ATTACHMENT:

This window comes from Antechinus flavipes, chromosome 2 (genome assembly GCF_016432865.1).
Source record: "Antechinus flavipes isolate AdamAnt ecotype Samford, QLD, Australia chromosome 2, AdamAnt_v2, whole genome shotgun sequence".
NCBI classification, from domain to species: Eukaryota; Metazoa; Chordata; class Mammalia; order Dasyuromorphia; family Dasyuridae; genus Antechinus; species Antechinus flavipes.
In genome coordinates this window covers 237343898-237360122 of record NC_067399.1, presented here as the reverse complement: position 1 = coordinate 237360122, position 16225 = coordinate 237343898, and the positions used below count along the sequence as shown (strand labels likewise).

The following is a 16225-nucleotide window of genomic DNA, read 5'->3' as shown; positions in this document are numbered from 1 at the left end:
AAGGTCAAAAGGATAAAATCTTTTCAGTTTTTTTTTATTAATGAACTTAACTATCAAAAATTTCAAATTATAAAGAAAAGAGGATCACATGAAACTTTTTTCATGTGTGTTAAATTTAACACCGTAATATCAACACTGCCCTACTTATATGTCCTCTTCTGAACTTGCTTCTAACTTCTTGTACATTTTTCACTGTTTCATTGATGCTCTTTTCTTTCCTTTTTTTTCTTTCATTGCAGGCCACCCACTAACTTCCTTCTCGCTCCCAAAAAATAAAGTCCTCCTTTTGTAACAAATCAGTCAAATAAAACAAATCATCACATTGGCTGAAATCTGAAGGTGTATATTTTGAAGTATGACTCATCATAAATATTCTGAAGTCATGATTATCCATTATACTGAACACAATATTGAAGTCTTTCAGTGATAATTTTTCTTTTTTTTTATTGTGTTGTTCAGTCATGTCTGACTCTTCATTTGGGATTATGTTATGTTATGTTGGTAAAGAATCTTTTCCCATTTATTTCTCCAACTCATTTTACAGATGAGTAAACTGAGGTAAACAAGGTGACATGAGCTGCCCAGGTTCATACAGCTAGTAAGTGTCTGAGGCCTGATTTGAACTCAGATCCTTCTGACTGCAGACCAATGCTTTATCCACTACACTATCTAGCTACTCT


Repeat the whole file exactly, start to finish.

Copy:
This window comes from Antechinus flavipes, chromosome 2 (genome assembly GCF_016432865.1).
Source record: "Antechinus flavipes isolate AdamAnt ecotype Samford, QLD, Australia chromosome 2, AdamAnt_v2, whole genome shotgun sequence".
NCBI classification, from domain to species: Eukaryota; Metazoa; Chordata; class Mammalia; order Dasyuromorphia; family Dasyuridae; genus Antechinus; species Antechinus flavipes.
In genome coordinates this window covers 237343898-237360122 of record NC_067399.1, presented here as the reverse complement: position 1 = coordinate 237360122, position 16225 = coordinate 237343898, and the positions used below count along the sequence as shown (strand labels likewise).

The following is a 16225-nucleotide window of genomic DNA, read 5'->3' as shown; positions in this document are numbered from 1 at the left end:
AAGGTCAAAAGGATAAAATCTTTTCAGTTTTTTTTTATTAATGAACTTAACTATCAAAAATTTCAAATTATAAAGAAAAGAGGATCACATGAAACTTTTTTCATGTGTGTTAAATTTAACACCGTAATATCAACACTGCCCTACTTATATGTCCTCTTCTGAACTTGCTTCTAACTTCTTGTACATTTTTCACTGTTTCATTGATGCTCTTTTCTTTCCTTTTTTTTCTTTCATTGCAGGCCACCCACTAACTTCCTTCTCGCTCCCAAAAAATAAAGTCCTCCTTTTGTAACAAATCAGTCAAATAAAACAAATCATCACATTGGCTGAAATCTGAAGGTGTATATTTTGAAGTATGACTCATCATAAATATTCTGAAGTCATGATTATCCATTATACTGAACACAATATTGAAGTCTTTCAGTGATAATTTTTCTTTTTTTTTATTGTGTTGTTCAGTCATGTCTGACTCTTCATTTGGGATTATGTTATGTTATGTTGGTAAAGAATCTTTTCCCATTTATTTCTCCAACTCATTTTACAGATGAGTAAACTGAGGTAAACAAGGTGACATGAGCTGCCCAGGTTCATACAGCTAGTAAGTGTCTGAGGCCTGATTTGAACTCAGATCCTTCTGACTGCAGACCAATGCTTTATCCACTACACTATCTAGCTACTCT